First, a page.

Then it is out the door to explore the morning as we make the walk down the drive. Me to retrieve the morning paper. Her to chase whatever form of wildlife might be visible, smell all of the interesting things that only dawgs can smell, and to at some point do her morning pee (and sometimes poop, but usually that comes later).

Having gotten the paper, I slowly walk back to the house swatting at the deer flies that buzz bomb my head at this time of year. The dawg runs around on her own routines, meeting me at the back door knowing that breakfast awaits just on the other side. She and I then go through that routine which never varies. I put two scoops of dried dawg food into her bowl, run a little water over it and set it down. I then pick up her water bowl and dump it out and then refill it. She always stops eating and backs away a little as I set the water bowl down next to the food bowl. There is some kind of dawgy etiquette going on there, but I don't know what it is.

While she eats, I grab the paper and continue with my routine of coffee making. The paper goes down on the kitchen table as I walk over to the corner of the counter where the little appliance garage is. I extract the coffee grinder and the plastic tub of beans. I measure out six scoops of beans (down from eight - trying to find the sweet spot of coffee production - enough but not too much) into the grinder, plug it in and turn it on.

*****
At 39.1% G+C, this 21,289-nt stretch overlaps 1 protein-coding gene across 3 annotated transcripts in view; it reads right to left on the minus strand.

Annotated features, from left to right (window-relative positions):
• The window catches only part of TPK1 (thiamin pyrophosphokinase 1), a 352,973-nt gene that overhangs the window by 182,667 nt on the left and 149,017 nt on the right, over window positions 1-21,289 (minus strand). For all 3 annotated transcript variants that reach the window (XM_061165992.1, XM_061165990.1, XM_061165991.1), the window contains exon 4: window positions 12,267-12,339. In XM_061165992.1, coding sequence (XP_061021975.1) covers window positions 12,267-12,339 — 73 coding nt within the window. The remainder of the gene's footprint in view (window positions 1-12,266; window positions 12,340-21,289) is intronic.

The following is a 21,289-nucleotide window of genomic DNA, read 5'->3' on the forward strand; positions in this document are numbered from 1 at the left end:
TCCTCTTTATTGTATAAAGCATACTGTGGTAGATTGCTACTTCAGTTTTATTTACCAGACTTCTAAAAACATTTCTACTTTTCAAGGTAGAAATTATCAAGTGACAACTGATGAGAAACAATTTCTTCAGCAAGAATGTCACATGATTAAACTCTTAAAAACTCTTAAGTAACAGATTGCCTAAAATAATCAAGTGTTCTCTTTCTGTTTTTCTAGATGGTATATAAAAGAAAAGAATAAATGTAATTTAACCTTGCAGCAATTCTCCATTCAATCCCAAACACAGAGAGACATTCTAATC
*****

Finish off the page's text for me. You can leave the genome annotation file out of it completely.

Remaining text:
While it noisily goes about its business, I gather up yesterdays coffee and filter from the Melita on the counter, throw it away in the kitchen garbage (should I compost it?), and prepare a new filter for the Melita cone.

By then, the grinder is done and the ground beans go into the new filter and the cone goes on top of the glass carafe. The water is boiling by now and it is slowly poured over the coffee in a sequence of about four pours. While each pour is draining through the grounds, I prepare the thermos and find a mug for myself. When the last of the boiling water has been poured and drained, the mug is filled and the remainder poured into the thermos.

Then with mug in hand, I grab the paper and walk out onto the screen porch to one of the rockers, coffee on the side table, feet up on the cushioned stool and I begin to read.